SATURDAY, OCTOBER 4, 2008 and a link to win a free Edit

It's raining out and may be snowing in Flagstaff which is about 18 miles away. Many people do not know that Arizona gets snow, but we do - in northern AZ.
Where we live we get a few inches a year while Flag gets 5 or 6 feet or more.

We've finished picking our apples. Just had one for a late lunch. Sending more to the San Diego loved ones and maybe a box to Oregon too.

I'm doing research on www. It's a site to post your WIP and also they will publish you're m.s. into book form, print-on-demand.

If you're interested in a free edit of your WIP go
to Http:// to try for a free edit by a well know editor. The catch is you must buy a raffle ticket to fight cancer. Sounds like a win-win situation to me.

Writing tip for today's blog: An overused word in writing.
1. There
When writers are not sure about the subject of their sentence, they will often use this word as the subject. This is weak writing. Example: "There was no one outside."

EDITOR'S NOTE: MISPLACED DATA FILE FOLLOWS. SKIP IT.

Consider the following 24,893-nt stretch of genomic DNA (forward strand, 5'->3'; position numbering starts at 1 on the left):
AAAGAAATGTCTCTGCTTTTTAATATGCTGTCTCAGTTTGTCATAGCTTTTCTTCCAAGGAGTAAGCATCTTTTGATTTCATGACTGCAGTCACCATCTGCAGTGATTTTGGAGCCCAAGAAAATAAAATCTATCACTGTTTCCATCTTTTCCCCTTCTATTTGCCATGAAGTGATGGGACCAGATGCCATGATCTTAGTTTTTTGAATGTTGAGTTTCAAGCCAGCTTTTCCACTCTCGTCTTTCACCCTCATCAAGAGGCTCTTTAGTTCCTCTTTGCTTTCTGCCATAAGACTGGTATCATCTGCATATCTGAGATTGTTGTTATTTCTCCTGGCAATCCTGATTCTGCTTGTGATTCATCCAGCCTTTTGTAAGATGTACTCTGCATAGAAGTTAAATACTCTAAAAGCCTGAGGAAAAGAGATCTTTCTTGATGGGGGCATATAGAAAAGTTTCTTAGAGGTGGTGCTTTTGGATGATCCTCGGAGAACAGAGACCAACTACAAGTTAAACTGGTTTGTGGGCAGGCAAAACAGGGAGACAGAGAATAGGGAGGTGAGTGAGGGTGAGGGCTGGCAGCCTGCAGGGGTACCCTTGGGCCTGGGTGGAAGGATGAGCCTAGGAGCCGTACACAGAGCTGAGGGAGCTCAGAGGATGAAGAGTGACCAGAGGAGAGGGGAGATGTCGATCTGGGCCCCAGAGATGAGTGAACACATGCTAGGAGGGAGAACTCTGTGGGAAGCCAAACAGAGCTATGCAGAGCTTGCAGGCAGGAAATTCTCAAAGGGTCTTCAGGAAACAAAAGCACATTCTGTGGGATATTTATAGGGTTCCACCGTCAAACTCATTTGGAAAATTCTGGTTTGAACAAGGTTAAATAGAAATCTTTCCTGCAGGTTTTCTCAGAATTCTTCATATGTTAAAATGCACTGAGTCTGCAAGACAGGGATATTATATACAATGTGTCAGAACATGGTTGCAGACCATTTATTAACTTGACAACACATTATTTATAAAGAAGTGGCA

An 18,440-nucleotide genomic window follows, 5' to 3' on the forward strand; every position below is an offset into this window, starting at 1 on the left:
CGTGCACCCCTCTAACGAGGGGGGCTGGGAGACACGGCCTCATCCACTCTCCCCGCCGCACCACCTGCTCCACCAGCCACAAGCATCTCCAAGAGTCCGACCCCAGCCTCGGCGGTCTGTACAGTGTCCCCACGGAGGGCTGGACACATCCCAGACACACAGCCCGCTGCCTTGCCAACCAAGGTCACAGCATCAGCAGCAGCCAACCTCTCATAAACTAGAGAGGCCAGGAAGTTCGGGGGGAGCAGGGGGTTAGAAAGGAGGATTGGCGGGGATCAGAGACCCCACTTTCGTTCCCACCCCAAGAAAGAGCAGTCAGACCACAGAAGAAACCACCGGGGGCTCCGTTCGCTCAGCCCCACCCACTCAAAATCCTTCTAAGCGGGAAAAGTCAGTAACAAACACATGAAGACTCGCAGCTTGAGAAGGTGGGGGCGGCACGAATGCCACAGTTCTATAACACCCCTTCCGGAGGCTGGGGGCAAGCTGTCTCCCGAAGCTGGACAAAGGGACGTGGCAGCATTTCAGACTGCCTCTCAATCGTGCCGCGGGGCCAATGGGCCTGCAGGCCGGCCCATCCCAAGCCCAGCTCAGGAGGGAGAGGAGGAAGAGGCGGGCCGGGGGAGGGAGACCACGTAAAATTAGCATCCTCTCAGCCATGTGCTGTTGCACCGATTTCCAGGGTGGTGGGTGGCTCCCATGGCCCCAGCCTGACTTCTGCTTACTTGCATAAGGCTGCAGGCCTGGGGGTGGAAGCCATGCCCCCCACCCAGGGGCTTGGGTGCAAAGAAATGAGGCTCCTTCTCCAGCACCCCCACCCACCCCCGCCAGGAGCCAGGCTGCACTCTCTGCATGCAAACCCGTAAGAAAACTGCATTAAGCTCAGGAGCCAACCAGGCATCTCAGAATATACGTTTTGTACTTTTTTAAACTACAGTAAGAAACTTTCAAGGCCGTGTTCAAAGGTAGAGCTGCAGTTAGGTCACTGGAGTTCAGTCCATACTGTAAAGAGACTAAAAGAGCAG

Revised. "No one was outside."

Check out the other overused words on my blog in the next few weeks.


Obama and Stephenie Meyer's "Twilight."

What a lady Michelle Obama is! Her speech was amazing and her genuine response to each of the Clintons' speeches touched me. I pray our country will see the truth and know that we need a change and Obama-Biden will do a great job cleaning up the Bush mess.

I just finished reading my friend, Pash's blog. She has a natural talent to share her thoughts and emotions. Tonight she showed images of a large furry tarantula in her yard near VOC (close to Sedona, AZ.) To be in the in crowd,VOC's nickname is Village of Old Creeps but it really stands for Village of Oak Creek. Don't get me wrong, it
is a beautiful place surrounded by Red Rocks but it is not Sedona. (But...many call Sedona, Slowdona.)

Pash's sharing brought a memory of chasing my brother, Ed, with grasshoppers in northeastern Colorado. He was terrified of them. If I whispered, "grasshopper," he screamed. It became so bad, I couldn't even mouth the word to him. I know it sounds cruel now but I was a child too and he was so darn funny. Every time I see a grasshopper, I think of Ed. See Ed, I do think about you. ;-)